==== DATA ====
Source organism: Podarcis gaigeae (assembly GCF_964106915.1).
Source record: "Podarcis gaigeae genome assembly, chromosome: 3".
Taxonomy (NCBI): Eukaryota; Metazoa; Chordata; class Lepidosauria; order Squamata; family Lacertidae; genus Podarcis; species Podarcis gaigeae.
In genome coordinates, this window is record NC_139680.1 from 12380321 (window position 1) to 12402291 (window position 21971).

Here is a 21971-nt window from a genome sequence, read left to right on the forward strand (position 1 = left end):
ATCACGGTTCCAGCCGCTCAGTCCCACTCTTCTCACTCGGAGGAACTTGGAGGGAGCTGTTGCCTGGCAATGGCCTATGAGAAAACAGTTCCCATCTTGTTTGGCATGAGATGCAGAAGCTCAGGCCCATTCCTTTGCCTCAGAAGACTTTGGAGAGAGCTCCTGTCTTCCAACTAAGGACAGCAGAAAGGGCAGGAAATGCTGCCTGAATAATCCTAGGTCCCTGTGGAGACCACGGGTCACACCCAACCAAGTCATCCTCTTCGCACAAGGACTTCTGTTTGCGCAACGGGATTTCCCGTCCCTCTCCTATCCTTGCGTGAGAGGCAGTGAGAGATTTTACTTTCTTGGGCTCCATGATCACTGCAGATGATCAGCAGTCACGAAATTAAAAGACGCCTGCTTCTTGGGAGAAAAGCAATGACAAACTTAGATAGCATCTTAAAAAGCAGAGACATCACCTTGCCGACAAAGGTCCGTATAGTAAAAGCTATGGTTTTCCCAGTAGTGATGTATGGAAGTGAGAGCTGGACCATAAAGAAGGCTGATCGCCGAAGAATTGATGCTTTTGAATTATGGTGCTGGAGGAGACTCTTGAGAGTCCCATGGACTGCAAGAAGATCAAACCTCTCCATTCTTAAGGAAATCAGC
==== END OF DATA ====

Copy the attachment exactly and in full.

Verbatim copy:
Source organism: Podarcis gaigeae (assembly GCF_964106915.1).
Source record: "Podarcis gaigeae genome assembly, chromosome: 3".
Taxonomy (NCBI): Eukaryota; Metazoa; Chordata; class Lepidosauria; order Squamata; family Lacertidae; genus Podarcis; species Podarcis gaigeae.
In genome coordinates, this window is record NC_139680.1 from 12380321 (window position 1) to 12402291 (window position 21971).

Here is a 21971-nt window from a genome sequence, read left to right on the forward strand (position 1 = left end):
ATCACGGTTCCAGCCGCTCAGTCCCACTCTTCTCACTCGGAGGAACTTGGAGGGAGCTGTTGCCTGGCAATGGCCTATGAGAAAACAGTTCCCATCTTGTTTGGCATGAGATGCAGAAGCTCAGGCCCATTCCTTTGCCTCAGAAGACTTTGGAGAGAGCTCCTGTCTTCCAACTAAGGACAGCAGAAAGGGCAGGAAATGCTGCCTGAATAATCCTAGGTCCCTGTGGAGACCACGGGTCACACCCAACCAAGTCATCCTCTTCGCACAAGGACTTCTGTTTGCGCAACGGGATTTCCCGTCCCTCTCCTATCCTTGCGTGAGAGGCAGTGAGAGATTTTACTTTCTTGGGCTCCATGATCACTGCAGATGATCAGCAGTCACGAAATTAAAAGACGCCTGCTTCTTGGGAGAAAAGCAATGACAAACTTAGATAGCATCTTAAAAAGCAGAGACATCACCTTGCCGACAAAGGTCCGTATAGTAAAAGCTATGGTTTTCCCAGTAGTGATGTATGGAAGTGAGAGCTGGACCATAAAGAAGGCTGATCGCCGAAGAATTGATGCTTTTGAATTATGGTGCTGGAGGAGACTCTTGAGAGTCCCATGGACTGCAAGAAGATCAAACCTCTCCATTCTTAAGGAAATCAGC